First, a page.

Volume XI | Issue 1 | Spring 2011
It makes economic sense to keep food dollars local, such as buying these Oregon berries. Photo: Dave Tuttle

Research offers insights

Study quantifies economic benefits of local food; identifies barriers

The “buy local” food movement is gaining popularity nationwide, and new research is giving people new reasons to buy into it. A recent report on food systems in Lane County, for example, puts an impressive dollar figure on keeping food local. Ninety percent of food dollars currently leave the area, the report says, but every percentage point recaptured means an economic gain of nearly $12 million for the county.

The Lane County Local Food Market Analysis is one of several research projects taking place across Oregon that endeavor to answer fundamental questions about local food systems and how they affect hunger, health and economic vitality. The Lane County research was conducted by the University of Oregon’s Community Planning Workshop and its city, county and business partners. In addition to quantifying the economic benefits of local food, the study identified barriers to localizing food processing, storage, distribution and regulation. 

a disconnect between growers and local markets

The study identified a number of gaps in the local food supply chain. There is a disconnect between growers and local markets, for example, with buyers often unaware of the local food available and how to access it. Limited processing and storage capacity adds to the problem, as do institutional and grocery store requirements, which can pose an economic burden for small producers. 

Authors of the study, while acknowledging these barriers, also recognize that significant opportunities for economic development exist when the food system is “re-localized.” In order to lessen the production risk faced by small farmers, researchers suggest fostering a system “in which farmers, processors, distributors and others share the risks and returns associated with food production.”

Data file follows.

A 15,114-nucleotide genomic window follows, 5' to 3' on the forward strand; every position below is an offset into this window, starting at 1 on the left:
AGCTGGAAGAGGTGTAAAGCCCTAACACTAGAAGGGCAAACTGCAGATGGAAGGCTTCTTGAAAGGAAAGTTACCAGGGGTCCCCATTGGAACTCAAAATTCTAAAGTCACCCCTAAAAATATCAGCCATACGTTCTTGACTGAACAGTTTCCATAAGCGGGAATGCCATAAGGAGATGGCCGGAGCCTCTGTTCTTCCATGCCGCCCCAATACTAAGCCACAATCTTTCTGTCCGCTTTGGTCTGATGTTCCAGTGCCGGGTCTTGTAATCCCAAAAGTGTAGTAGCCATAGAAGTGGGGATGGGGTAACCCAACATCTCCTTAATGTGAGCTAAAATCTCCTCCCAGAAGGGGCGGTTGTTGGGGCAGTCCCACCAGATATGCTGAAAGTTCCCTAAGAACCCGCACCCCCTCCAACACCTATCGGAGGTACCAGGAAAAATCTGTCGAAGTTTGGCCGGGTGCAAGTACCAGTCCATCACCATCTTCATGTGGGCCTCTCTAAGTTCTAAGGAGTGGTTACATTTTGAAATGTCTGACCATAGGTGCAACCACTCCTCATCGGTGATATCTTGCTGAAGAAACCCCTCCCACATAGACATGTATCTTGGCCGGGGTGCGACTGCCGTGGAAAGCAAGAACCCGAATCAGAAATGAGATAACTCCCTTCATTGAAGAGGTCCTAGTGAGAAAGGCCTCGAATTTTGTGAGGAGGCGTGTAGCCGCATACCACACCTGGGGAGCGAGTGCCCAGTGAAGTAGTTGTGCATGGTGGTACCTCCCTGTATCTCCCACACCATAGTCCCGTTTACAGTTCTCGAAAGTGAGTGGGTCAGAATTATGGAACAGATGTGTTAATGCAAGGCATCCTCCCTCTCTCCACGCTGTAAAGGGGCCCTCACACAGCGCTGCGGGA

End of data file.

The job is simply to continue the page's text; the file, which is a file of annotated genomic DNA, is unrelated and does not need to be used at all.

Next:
Specifically, researchers suggest a strategy of small investments achieved through public-private partnerships. These investments could fund projects such as a manual for growers on doing business with local stores; development of a storage facility to store local fruits and vegetables year round; and creation of a local food coordinator position. 

Several other research projects in Oregon are providing valuable information and resources for rural communities in Oregon.

Oregon State University — Rural Studies Program

As Oregon’s land grant university, Oregon State University has focused on rural communities since its establishment in 1868. Since 2001, the Rural Studies Program and its Sustainable Rural Communities Initiative has studied many facets of rural life, many of them related to food systems. The department’s website offers a host of resources for researchers. The Oregon Rural Communities Explorer link provides additional details at the county and community level.

Meyer Memorial Trust — Community Food Systems in Oregon study

A recent study by the Meyer Memorial Trust provides a broad assessment of food systems in Oregon, and specifically issues related to food security, health and economic vitality. 

University of Oregon, Oregon Food Bank — 
Resource Assistance to Rural Environments (RARE)

Through the RARE Program, administered by the University of Oregon’s Community Service Center, graduate students live in rural communities for 11 months to conduct research and help improve economic, social and environmental conditions.

Since 2008, Oregon Food Bank has partnered with RARE to place students in seven rural communities. The students have completed five community food assessments covering 14 counties, published six local food resource guides, helped to develop farm-to-school collaborations and facilitated community-wide discussions. 

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